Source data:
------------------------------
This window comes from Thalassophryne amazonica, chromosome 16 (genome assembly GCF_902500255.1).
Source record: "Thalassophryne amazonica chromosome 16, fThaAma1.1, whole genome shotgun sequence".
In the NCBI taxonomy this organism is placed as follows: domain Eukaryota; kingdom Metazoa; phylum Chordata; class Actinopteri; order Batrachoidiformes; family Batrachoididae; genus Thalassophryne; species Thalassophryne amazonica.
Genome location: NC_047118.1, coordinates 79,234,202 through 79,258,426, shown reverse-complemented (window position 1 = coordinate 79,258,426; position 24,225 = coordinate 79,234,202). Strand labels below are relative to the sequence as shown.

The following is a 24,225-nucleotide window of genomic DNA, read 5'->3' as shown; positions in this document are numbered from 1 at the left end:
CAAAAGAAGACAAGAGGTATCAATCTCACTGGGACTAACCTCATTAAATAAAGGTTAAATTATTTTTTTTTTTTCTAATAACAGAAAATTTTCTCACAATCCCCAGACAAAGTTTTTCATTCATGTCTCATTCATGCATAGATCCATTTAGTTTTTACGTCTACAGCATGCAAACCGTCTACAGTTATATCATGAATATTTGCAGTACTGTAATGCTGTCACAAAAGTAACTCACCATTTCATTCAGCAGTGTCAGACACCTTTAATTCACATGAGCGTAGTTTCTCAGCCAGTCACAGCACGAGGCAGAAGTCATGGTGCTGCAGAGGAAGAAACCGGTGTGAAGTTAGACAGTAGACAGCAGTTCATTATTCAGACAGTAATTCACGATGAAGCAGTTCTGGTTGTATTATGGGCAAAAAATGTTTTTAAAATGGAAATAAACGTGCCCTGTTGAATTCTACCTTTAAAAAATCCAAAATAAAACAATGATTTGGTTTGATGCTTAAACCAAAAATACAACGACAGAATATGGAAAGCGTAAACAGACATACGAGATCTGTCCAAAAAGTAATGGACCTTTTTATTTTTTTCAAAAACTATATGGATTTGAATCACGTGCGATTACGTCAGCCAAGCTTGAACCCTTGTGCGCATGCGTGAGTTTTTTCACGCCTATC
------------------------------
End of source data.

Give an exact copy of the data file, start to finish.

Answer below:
This window comes from Thalassophryne amazonica, chromosome 16 (genome assembly GCF_902500255.1).
Source record: "Thalassophryne amazonica chromosome 16, fThaAma1.1, whole genome shotgun sequence".
In the NCBI taxonomy this organism is placed as follows: domain Eukaryota; kingdom Metazoa; phylum Chordata; class Actinopteri; order Batrachoidiformes; family Batrachoididae; genus Thalassophryne; species Thalassophryne amazonica.
Genome location: NC_047118.1, coordinates 79,234,202 through 79,258,426, shown reverse-complemented (window position 1 = coordinate 79,258,426; position 24,225 = coordinate 79,234,202). Strand labels below are relative to the sequence as shown.

The following is a 24,225-nucleotide window of genomic DNA, read 5'->3' as shown; positions in this document are numbered from 1 at the left end:
CAAAAGAAGACAAGAGGTATCAATCTCACTGGGACTAACCTCATTAAATAAAGGTTAAATTATTTTTTTTTTTTCTAATAACAGAAAATTTTCTCACAATCCCCAGACAAAGTTTTTCATTCATGTCTCATTCATGCATAGATCCATTTAGTTTTTACGTCTACAGCATGCAAACCGTCTACAGTTATATCATGAATATTTGCAGTACTGTAATGCTGTCACAAAAGTAACTCACCATTTCATTCAGCAGTGTCAGACACCTTTAATTCACATGAGCGTAGTTTCTCAGCCAGTCACAGCACGAGGCAGAAGTCATGGTGCTGCAGAGGAAGAAACCGGTGTGAAGTTAGACAGTAGACAGCAGTTCATTATTCAGACAGTAATTCACGATGAAGCAGTTCTGGTTGTATTATGGGCAAAAAATGTTTTTAAAATGGAAATAAACGTGCCCTGTTGAATTCTACCTTTAAAAAATCCAAAATAAAACAATGATTTGGTTTGATGCTTAAACCAAAAATACAACGACAGAATATGGAAAGCGTAAACAGACATACGAGATCTGTCCAAAAAGTAATGGACCTTTTTATTTTTTTCAAAAACTATATGGATTTGAATCACGTGCGATTACGTCAGCCAAGCTTGAACCCTTGTGCGCATGCGTGAGTTTTTTCACGCCTATC